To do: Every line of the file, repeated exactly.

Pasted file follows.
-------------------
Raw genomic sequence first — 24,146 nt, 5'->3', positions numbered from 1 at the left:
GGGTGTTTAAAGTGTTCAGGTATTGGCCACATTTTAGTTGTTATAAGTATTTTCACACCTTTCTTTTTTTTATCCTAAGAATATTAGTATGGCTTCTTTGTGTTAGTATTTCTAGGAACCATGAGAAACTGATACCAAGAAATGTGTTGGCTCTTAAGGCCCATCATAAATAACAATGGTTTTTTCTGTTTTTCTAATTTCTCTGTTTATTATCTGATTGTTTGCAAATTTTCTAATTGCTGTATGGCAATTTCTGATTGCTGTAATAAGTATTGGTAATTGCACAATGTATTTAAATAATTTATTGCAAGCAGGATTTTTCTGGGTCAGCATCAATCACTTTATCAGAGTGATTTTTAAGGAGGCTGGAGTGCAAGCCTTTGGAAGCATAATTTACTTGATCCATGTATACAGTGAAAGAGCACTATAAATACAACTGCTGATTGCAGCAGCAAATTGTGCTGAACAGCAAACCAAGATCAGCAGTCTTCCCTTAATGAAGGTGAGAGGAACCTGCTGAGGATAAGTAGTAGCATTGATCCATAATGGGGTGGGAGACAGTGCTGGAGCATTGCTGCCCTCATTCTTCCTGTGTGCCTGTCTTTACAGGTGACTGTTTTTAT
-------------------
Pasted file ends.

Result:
Raw genomic sequence first — 24,146 nt, 5'->3', positions numbered from 1 at the left:
GGGTGTTTAAAGTGTTCAGGTATTGGCCACATTTTAGTTGTTATAAGTATTTTCACACCTTTCTTTTTTTTATCCTAAGAATATTAGTATGGCTTCTTTGTGTTAGTATTTCTAGGAACCATGAGAAACTGATACCAAGAAATGTGTTGGCTCTTAAGGCCCATCATAAATAACAATGGTTTTTTCTGTTTTTCTAATTTCTCTGTTTATTATCTGATTGTTTGCAAATTTTCTAATTGCTGTATGGCAATTTCTGATTGCTGTAATAAGTATTGGTAATTGCACAATGTATTTAAATAATTTATTGCAAGCAGGATTTTTCTGGGTCAGCATCAATCACTTTATCAGAGTGATTTTTAAGGAGGCTGGAGTGCAAGCCTTTGGAAGCATAATTTACTTGATCCATGTATACAGTGAAAGAGCACTATAAATACAACTGCTGATTGCAGCAGCAAATTGTGCTGAACAGCAAACCAAGATCAGCAGTCTTCCCTTAATGAAGGTGAGAGGAACCTGCTGAGGATAAGTAGTAGCATTGATCCATAATGGGGTGGGAGACAGTGCTGGAGCATTGCTGCCCTCATTCTTCCTGTGTGCCTGTCTTTACAGGTGACTGTTTTTAT